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Council cited in Globe editorial on Governor-Elect Baker

Providers' Council President and CEO Michael Weekes was quoted in a Boston Globe editorial on Monday, November 17 about Governor-Elect Charlie Baker and the early test his administration will have with the human services sector. The editorial begins:

GOVERNOR-ELECT Charlie Baker knows from experience that the state’s human services system — child protection, mental illness, welfare, and juvenile justice — will pose the stiffest challenge for his new administration at the highest stakes. Baker served as secretary of health and human services from 1992 to 1994, a time when scores of people died under the care or control of state human service agencies — 42 suicides in the state mental health system in 1994 alone, according to a Globe article from that period. Human services advocates pointed — as they often do — to insufficient budgets. State officials pointed — as they often do— to better record-keeping that accounted for more suicides.

Later on in the piece, the editorial discusses a recent lawsuit filed by The Collaborative, and asks Council President & CEO Michael Weekes his thoughts.

In the early 1990s, former Governor William Weld charged Baker with the task of removing human services from the list of “budget busters” blamed for pushing the state to the fiscal brink. He accomplished that by placing more patients in Medicaid-eligible facilities and expanding a system of nonprofit, community-based group homes for the mentally ill and developmentally disabled to replace the larger and more expensive state hospitals. But chronically low salaries make it difficult for these groups to attract and retain a qualified, privatized workforce. And despite the passage of rate-setting legislation in 2008, annual salary increases rarely keep up with inflation.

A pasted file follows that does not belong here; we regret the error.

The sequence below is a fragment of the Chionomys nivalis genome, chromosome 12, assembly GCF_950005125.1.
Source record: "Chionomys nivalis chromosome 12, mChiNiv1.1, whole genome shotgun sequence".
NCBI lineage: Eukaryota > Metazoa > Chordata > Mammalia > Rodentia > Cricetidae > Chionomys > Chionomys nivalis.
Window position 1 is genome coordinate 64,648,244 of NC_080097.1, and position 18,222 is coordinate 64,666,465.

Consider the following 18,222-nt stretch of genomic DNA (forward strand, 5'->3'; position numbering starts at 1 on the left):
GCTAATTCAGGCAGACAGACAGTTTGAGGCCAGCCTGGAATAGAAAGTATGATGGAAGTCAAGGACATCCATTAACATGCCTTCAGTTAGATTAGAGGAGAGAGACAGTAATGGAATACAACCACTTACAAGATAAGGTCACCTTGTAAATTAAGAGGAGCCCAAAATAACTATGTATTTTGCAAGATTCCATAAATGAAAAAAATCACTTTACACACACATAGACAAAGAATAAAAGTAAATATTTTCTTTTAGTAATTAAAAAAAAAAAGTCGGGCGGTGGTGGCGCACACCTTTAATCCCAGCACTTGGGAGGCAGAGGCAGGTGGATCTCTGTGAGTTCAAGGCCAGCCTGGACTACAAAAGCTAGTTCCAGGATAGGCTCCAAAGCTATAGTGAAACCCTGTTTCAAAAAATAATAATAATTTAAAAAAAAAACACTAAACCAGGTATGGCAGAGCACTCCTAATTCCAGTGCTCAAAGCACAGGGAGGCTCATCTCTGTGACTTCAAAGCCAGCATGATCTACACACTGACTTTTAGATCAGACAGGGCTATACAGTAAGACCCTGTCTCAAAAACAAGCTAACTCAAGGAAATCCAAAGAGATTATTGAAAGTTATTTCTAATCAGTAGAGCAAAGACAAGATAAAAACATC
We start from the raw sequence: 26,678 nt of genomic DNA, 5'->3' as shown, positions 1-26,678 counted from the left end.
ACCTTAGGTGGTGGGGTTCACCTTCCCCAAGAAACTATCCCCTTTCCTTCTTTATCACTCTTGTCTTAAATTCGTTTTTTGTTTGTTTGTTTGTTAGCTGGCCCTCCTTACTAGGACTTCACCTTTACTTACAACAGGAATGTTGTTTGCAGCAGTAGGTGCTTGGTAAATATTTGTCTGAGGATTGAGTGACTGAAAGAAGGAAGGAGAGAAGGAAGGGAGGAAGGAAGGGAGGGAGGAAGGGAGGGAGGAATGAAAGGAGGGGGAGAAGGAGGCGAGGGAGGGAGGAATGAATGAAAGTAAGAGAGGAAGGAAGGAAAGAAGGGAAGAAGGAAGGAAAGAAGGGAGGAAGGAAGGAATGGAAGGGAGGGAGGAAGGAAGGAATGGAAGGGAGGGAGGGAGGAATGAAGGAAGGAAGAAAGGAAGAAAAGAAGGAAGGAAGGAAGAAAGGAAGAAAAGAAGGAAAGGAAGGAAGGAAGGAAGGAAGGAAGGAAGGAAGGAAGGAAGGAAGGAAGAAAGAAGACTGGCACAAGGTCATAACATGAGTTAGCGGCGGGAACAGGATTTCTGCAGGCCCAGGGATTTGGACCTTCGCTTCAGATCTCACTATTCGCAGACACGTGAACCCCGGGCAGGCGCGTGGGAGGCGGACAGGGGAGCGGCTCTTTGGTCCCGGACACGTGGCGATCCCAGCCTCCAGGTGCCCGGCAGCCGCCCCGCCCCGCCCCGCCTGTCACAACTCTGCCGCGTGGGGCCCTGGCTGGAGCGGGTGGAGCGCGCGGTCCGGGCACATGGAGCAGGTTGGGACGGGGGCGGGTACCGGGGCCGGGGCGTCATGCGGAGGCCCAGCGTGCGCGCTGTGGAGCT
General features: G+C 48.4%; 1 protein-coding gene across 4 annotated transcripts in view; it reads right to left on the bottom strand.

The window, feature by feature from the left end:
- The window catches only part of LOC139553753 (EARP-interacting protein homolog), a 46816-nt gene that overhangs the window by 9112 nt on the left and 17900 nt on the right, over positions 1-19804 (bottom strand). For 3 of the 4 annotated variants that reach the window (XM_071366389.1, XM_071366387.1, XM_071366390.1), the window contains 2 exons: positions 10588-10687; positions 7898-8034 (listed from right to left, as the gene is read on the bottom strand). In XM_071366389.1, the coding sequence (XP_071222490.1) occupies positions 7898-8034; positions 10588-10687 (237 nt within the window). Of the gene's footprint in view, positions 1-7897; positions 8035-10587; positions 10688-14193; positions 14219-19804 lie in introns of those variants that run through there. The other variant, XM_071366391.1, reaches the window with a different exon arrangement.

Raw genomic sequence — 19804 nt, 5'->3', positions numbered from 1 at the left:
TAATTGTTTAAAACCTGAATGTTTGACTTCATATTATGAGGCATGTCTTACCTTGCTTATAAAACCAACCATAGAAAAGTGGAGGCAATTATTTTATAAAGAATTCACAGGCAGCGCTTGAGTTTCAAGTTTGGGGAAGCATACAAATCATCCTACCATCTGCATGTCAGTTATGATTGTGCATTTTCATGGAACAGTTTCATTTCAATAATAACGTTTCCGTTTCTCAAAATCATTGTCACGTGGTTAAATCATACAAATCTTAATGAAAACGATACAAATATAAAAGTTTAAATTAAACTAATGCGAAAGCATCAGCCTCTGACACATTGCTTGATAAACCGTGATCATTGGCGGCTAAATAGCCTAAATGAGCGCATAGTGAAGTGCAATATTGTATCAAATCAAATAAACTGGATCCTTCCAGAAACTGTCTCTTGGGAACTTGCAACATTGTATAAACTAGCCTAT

Baker will inherit a lawsuit from the Providers’ Council — composed of 270 private, community-based providers — aimed at the state’s failure to fund the salary increases. He promised during the campaign to make good on the raises, which is only right given his role in the creation of this system. But Baker also needs to rid the human services network of “redundant, preposterous regulations,” according to Providers’ Council president Michael Weekes. Ensuring that providers document their services and justify their costs is imperative, said Weekes. But providers are drowning in financial reports, audits, personnel minutiae, and endless documentation that goes well beyond the requirements of accountability.

To read the entire editorial, you can visit The Boston Globe's website or the In The News page on the Providers' Council's website. Please contact Bill Yelenak with questions.